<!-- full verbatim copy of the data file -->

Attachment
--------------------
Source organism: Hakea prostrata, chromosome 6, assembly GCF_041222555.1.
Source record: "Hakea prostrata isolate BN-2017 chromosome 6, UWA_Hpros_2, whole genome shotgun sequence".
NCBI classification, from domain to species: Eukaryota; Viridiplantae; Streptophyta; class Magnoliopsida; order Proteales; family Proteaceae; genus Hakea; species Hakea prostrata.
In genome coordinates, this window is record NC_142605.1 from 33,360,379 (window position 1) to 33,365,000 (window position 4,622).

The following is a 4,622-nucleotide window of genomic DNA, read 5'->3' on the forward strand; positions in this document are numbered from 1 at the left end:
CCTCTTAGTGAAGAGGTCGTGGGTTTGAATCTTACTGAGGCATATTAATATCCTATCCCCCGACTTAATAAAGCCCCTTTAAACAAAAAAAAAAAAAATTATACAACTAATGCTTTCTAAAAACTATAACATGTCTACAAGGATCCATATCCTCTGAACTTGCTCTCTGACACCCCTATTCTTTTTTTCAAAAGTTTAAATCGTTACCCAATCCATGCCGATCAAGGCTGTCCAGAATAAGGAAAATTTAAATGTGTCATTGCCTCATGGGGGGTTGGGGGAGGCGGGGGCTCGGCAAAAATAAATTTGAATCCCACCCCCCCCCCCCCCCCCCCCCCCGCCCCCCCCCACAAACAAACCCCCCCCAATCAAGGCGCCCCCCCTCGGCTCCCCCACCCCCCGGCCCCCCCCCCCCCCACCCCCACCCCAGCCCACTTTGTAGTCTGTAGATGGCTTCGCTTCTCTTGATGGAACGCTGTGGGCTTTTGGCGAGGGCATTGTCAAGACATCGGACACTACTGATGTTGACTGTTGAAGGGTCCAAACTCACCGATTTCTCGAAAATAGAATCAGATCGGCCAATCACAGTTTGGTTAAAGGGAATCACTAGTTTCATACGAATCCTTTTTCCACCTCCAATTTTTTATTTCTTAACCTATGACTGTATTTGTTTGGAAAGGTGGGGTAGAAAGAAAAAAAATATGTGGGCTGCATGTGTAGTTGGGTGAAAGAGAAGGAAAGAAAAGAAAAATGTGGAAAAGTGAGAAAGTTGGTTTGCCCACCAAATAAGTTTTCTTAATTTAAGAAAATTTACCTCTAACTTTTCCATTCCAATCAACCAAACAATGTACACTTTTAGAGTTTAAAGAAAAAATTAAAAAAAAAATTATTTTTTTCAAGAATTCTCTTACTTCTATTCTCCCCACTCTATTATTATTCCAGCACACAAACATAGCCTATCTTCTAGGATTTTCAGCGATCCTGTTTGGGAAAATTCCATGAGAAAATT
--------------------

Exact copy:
Source organism: Hakea prostrata, chromosome 6, assembly GCF_041222555.1.
Source record: "Hakea prostrata isolate BN-2017 chromosome 6, UWA_Hpros_2, whole genome shotgun sequence".
NCBI classification, from domain to species: Eukaryota; Viridiplantae; Streptophyta; class Magnoliopsida; order Proteales; family Proteaceae; genus Hakea; species Hakea prostrata.
In genome coordinates, this window is record NC_142605.1 from 33,360,379 (window position 1) to 33,365,000 (window position 4,622).

The following is a 4,622-nucleotide window of genomic DNA, read 5'->3' on the forward strand; positions in this document are numbered from 1 at the left end:
CCTCTTAGTGAAGAGGTCGTGGGTTTGAATCTTACTGAGGCATATTAATATCCTATCCCCCGACTTAATAAAGCCCCTTTAAACAAAAAAAAAAAAAATTATACAACTAATGCTTTCTAAAAACTATAACATGTCTACAAGGATCCATATCCTCTGAACTTGCTCTCTGACACCCCTATTCTTTTTTTCAAAAGTTTAAATCGTTACCCAATCCATGCCGATCAAGGCTGTCCAGAATAAGGAAAATTTAAATGTGTCATTGCCTCATGGGGGGTTGGGGGAGGCGGGGGCTCGGCAAAAATAAATTTGAATCCCACCCCCCCCCCCCCCCCCCCCCCCGCCCCCCCCCACAAACAAACCCCCCCCAATCAAGGCGCCCCCCCTCGGCTCCCCCACCCCCCGGCCCCCCCCCCCCCCACCCCCACCCCAGCCCACTTTGTAGTCTGTAGATGGCTTCGCTTCTCTTGATGGAACGCTGTGGGCTTTTGGCGAGGGCATTGTCAAGACATCGGACACTACTGATGTTGACTGTTGAAGGGTCCAAACTCACCGATTTCTCGAAAATAGAATCAGATCGGCCAATCACAGTTTGGTTAAAGGGAATCACTAGTTTCATACGAATCCTTTTTCCACCTCCAATTTTTTATTTCTTAACCTATGACTGTATTTGTTTGGAAAGGTGGGGTAGAAAGAAAAAAAATATGTGGGCTGCATGTGTAGTTGGGTGAAAGAGAAGGAAAGAAAAGAAAAATGTGGAAAAGTGAGAAAGTTGGTTTGCCCACCAAATAAGTTTTCTTAATTTAAGAAAATTTACCTCTAACTTTTCCATTCCAATCAACCAAACAATGTACACTTTTAGAGTTTAAAGAAAAAATTAAAAAAAAAATTATTTTTTTCAAGAATTCTCTTACTTCTATTCTCCCCACTCTATTATTATTCCAGCACACAAACATAGCCTATCTTCTAGGATTTTCAGCGATCCTGTTTGGGAAAATTCCATGAGAAAATT